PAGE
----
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Doubts over Wall St re-opening
A CLAIM by a top federal official that US financial markets are expected to re-open on Thursday was immediately thrown into doubt by the investment community.
Harvey Pitt, chairman of the Securities and Exchange, which regulates the US stock markets, said in a TV interview: 'It is our hope and expectation that the markets will resume operation tomorrow.'
The Nasdaq stock market, best known for trading major technology stocks, said: 'Nasdaq expects trading to resume as soon as possible. We expect to make an announcement later today.'
But the investment community had its doubts that a speedy resumption would be possible. Art Hogan, chief market analyst at brokerage Jefferies & Co said: 'Oklahoma City took a week to get everything going after its bombing and this is probably 10 times worse in terms of physical damage. The national market will want try to get up and going as soon as possible, but bear in mind that there is literally 15 feet of rubble surrounding a lot of access to most of the offices downtown and to get to the New York Stock Exchange is still an arduous process.'
New York Board of Trade chairman Charles Falk said the exchange's backup facility in Long Island City, New York, is not expected to reopen until Monday at the earliest. The exchange trades coffee, sugar, cocoa, cotton and orange juice futures and options.
The electricity supply company said it was unable to estimate when it might be able to retore supplies to the devastated area.
There is a fear that panic could strike when the markets open again. Sung Won Sohn, chief economist at Wells Fargo, said the terrorism came at an especially dangerous time, with US markets battling the first bear market in two decades. 'Once the market opens, there could be a stampede of selling,' he said. The attacks made a global recession 'highly likely,' he said. Central banks including the Federal Reserve would have to cut interest rates aggressively to boost shaken confidence.
Stanley Nabi, a managing director at Credit Suisse Asset Management. 'I think we have certified for all practical purposes a recession as a result of this with the market being as fragile as it is. There are two reasons. The first is psychological. Obviously, this is a blow. The second is fundamental. This will mean the slowdown will accelerate into a recession of some substance.'
Alan Greenspan, the Federal Reserve chairman who was stranded in Europe by the closure of US airports, issued a statement saying the central bank would provide adequate money to tide banks over during the crisis. The statement was similar to one which helped steady nerves during the market crash of October 1987.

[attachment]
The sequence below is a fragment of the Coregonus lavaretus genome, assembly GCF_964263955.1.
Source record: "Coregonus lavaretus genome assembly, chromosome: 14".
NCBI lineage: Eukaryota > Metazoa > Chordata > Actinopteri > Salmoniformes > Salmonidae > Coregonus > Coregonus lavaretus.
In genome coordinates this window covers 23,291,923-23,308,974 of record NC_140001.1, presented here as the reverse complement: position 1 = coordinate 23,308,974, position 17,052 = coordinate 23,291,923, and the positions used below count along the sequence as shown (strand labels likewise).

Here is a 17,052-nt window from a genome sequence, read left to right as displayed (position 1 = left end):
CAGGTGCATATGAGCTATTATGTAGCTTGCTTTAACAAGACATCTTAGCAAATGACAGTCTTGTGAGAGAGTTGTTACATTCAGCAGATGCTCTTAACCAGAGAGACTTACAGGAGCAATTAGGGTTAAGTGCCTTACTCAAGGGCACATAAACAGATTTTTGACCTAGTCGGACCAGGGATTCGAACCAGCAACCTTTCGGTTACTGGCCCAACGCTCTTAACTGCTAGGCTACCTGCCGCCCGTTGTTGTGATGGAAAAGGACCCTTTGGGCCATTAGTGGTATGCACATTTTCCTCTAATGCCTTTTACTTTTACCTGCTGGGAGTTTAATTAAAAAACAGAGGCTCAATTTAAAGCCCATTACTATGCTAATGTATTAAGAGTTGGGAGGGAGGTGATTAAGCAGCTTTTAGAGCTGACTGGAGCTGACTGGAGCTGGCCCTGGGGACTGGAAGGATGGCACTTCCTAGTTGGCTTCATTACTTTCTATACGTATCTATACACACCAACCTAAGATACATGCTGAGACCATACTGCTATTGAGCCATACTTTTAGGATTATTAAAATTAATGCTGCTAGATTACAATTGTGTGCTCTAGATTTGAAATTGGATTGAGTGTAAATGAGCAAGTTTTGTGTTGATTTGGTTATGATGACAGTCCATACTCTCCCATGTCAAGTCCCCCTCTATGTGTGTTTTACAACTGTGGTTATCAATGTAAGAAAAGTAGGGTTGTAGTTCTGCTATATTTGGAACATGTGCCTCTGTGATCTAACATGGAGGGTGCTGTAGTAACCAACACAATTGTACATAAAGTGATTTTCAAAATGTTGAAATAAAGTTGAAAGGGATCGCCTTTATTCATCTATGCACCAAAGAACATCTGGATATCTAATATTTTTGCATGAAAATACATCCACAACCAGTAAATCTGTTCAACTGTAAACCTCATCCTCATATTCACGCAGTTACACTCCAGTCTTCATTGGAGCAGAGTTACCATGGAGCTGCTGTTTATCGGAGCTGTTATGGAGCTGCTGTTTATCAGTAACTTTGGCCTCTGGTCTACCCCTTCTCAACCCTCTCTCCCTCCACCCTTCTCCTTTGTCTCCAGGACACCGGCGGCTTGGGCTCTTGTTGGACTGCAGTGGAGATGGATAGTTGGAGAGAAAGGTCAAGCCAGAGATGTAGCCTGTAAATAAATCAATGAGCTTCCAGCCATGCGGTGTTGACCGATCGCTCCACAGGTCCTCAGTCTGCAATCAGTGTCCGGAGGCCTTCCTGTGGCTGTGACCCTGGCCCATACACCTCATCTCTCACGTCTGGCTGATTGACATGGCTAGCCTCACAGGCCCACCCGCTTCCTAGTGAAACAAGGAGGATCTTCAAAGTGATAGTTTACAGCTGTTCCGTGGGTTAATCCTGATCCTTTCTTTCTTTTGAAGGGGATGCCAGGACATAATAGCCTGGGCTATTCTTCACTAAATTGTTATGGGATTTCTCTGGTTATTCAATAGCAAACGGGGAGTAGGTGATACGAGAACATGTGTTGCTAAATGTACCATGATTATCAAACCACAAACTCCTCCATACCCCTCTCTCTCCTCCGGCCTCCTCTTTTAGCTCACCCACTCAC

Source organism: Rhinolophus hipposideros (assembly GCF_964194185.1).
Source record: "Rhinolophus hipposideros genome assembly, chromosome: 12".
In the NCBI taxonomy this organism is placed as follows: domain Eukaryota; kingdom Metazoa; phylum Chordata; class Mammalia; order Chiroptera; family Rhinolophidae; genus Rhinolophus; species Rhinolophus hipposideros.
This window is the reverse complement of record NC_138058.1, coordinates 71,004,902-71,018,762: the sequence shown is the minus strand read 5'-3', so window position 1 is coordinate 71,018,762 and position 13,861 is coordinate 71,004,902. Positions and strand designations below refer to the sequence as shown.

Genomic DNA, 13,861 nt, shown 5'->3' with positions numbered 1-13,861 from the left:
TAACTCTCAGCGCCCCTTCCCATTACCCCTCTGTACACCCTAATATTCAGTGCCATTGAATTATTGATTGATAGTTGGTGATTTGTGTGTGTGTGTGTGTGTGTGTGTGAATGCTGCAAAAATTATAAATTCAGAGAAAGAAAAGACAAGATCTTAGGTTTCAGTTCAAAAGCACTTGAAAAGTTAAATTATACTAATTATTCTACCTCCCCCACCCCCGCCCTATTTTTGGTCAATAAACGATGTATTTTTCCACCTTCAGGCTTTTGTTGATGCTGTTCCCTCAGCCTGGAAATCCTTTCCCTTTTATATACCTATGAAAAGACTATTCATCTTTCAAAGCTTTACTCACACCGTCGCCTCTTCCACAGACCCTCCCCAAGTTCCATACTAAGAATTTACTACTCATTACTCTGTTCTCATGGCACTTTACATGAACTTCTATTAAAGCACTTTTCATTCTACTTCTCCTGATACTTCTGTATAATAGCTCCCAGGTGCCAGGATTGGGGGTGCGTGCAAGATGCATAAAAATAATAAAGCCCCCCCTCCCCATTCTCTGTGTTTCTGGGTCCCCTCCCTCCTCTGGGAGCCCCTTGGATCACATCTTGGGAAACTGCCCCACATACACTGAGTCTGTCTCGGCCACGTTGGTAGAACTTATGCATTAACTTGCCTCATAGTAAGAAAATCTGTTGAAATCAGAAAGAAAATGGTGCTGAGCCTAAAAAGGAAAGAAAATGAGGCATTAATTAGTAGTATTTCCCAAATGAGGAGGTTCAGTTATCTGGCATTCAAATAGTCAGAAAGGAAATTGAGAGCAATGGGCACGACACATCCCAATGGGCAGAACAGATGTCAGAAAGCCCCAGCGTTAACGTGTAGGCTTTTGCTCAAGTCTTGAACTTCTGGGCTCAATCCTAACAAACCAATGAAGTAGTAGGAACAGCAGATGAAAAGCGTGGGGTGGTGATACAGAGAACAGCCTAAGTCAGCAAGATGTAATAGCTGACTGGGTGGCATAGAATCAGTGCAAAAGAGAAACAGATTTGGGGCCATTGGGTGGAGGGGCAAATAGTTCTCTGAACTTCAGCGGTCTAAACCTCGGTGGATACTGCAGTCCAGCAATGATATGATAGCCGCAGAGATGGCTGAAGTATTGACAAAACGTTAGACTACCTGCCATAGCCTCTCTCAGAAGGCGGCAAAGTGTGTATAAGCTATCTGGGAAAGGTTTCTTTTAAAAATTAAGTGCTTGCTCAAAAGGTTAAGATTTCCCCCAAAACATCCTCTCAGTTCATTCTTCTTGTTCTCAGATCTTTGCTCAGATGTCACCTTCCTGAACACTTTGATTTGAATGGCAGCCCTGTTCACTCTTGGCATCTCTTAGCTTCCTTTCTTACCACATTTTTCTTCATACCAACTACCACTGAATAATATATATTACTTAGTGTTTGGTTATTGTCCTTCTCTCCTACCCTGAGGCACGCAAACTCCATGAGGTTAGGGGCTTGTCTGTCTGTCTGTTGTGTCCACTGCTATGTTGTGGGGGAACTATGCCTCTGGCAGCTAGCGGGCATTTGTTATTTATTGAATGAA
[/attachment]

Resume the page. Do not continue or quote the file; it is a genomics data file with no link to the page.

The attack also came at a fragile time for the US economy, which has been struggling to emerge from a 10-month long slump despite seven interest rate cuts since 3 January. Some experts said the attacks could fracture consumer confidence, considered crucial to recovery. Signs of panic, including petrol queues in some cities amid the doubling of petrol pump prices, were 'dangerous,' analysts said.
'This will accelerate the weakening of the US economy,' said John Hock, chief investment officer of Altrinsic Global Advisors. 'This is uncharted territory, but the immediate reaction overseas is even greater than domestically as people's tolerance for risk deteriorates.'
Professor Jeremy Siegel, Professor of Finance at the Wharton School of Business, said the attacks could be 'a watershed event.''This is a major, major act of terrorism that will have widespread economic consequences,' he said.
While officials struggled with the human toll and the impact on the financial infrastructure, experts said the insurance industry would be among the first hit by the fall-out from the destruction. 'When you draw comparisons with other man-made disasters in US history, this will be the largest,' said Candysse Miller, a spokeswoman from the Insurance Information Institute in Los Angeles.
Airlines and hotels could suffer also as Americans cancel bookings in the wake of the attacks. Retail chains could take a knock from consumers cutting their spending plans amid the uncertainty.
One possible impact in Washington would be that Bush, who has been pushing for more tax cuts and increased defence spending, could get his way, analysts said. Budget restraints would likely be abandoned in the crisis atmosphere, breaking a gridlock between Republicans and Democrats in Congress.
© Associated Newspapers Ltd., 12 September 2001
-- Martin Thompson (firstname.lastname@example.org), September 12, 2001
I agree with the Wharton School of Finance Prof -- this is a watershed event -- as to its effects on the economy.
-- RogerT (rogerT@c-zone.net), September 13, 2001.